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What Would Karski Tell Us about Ukraine Today?

What Would Karski Tell Us about Ukraine Today?

Former Jan Karski Educational Foundation President Wanda Urbanska was recently interviewed on the Beamz.live podcast platform by host Gregg Stebben, who reports live from Ukraine, Poland, and the US on topics related to Ukraine and Poland. Stebben traveled to Poland to investigate and report on the situation there and has been interviewing key players for their opinions on the conflict and related subjects.

Stebben asked Urbanska about Jan Karski and related his WWII wartime missions to the current conflict. Urbanska described Karski’s background and how she led the campaign to obtain a posthumous Presidential Medal of Freedom for Karski from President Obama, which was awarded in 2012.

Urbanska also told listeners about how Karski’s background was relevant to his later work. She and Stebben discussed the historical context of the war and how Karski and his colleagues in the Polish Underground acted to try to make Western leaders understand the tragedy underway in Nazi-occupied Poland.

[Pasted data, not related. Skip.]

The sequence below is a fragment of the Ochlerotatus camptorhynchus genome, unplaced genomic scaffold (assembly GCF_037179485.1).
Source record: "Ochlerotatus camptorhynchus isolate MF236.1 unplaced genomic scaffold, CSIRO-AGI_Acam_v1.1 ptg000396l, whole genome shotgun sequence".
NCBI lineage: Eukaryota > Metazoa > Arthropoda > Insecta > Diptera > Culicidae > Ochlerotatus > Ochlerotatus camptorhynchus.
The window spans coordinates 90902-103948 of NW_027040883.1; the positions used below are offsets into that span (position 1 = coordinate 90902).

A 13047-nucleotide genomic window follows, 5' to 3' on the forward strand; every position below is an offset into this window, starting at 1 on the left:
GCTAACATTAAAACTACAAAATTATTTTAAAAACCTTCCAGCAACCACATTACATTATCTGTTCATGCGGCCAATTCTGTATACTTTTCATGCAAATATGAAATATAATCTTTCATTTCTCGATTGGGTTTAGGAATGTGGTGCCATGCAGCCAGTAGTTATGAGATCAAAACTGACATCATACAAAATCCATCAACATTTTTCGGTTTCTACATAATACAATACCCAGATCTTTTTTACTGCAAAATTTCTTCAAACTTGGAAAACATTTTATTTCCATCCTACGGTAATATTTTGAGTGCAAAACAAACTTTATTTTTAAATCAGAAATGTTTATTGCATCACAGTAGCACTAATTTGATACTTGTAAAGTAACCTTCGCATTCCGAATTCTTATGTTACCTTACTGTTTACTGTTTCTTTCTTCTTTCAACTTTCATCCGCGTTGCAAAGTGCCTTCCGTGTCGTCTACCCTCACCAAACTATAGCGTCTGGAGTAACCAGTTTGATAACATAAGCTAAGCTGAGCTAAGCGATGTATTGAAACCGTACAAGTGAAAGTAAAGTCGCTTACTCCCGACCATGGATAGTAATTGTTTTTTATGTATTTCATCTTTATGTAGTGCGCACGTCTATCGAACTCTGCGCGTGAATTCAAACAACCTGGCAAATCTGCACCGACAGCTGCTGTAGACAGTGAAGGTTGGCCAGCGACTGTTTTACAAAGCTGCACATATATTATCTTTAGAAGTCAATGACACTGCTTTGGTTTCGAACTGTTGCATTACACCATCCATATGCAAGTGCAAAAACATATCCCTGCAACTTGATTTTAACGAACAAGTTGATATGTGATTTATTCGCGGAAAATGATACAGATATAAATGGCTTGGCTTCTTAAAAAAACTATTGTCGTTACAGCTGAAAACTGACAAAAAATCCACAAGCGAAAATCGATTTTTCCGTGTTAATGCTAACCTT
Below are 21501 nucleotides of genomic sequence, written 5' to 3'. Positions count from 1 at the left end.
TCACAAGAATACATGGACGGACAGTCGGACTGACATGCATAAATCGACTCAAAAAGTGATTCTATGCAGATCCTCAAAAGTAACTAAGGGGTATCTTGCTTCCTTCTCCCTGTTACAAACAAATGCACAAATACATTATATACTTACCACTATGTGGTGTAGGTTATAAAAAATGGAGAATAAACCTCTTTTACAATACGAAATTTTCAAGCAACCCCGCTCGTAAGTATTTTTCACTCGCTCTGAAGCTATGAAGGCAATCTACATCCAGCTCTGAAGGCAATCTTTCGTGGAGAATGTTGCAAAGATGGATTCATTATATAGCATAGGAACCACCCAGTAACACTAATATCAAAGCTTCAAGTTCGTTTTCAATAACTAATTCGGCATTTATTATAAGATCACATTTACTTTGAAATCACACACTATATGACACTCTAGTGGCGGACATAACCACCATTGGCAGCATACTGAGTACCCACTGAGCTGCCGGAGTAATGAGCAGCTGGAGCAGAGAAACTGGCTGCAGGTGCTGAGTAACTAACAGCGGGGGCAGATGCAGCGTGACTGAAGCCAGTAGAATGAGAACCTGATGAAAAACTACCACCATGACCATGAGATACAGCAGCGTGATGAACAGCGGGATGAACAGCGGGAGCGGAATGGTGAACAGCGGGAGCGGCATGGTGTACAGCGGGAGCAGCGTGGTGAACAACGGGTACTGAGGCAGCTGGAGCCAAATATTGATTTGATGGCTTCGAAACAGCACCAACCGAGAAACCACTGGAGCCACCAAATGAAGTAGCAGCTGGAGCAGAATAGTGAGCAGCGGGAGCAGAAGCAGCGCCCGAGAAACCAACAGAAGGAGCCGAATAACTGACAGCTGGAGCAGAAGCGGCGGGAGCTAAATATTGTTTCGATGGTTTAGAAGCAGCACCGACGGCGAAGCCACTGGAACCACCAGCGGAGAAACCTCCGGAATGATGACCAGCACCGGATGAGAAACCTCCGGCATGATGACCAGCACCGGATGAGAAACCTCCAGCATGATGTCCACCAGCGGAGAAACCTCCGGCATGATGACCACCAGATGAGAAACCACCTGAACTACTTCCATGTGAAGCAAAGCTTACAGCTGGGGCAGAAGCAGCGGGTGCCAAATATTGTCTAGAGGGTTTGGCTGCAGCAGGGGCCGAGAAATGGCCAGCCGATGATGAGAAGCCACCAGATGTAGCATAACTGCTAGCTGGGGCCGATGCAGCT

She explained how prior occupations within Central Europe had equipped the Ukrainians and Poles with skills to undermine occupiers; this was evident in the Polish Underground, the largest resistance movement during WWII, and in the surprising strength that the Ukrainians have recently shown against the Russian invasion.

Urbanska discussed Karski’s 1944 best-selling book Story of a Secret State – the Foundation partnered with Georgetown University Press under the leadership of Dr. Richard Brown to publish a 2013 edition of the book – and the importance of that undertaking. She also showed the graphic novel project, Karski’s Mission to Stop the Holocaust, which the Foundation published and continues to promote.

“I wish every student in America were required to read this,” she said. Stebben retorted: “Every student in the world!”

Urbanska also mentioned that if Karski were alive today, he could share more insights about Ukraine. Karski went to the University of Lviv, which then was in Poland and now is in Ukraine, so as a diplomat, he was very familiar with the country and its historical context.

Here is the link to the show, which is in English and about a half-hour long.

To learn more about Jan Karski and the Jan Karski Educational Foundation and to order the graphic novel, explore the Foundation’s website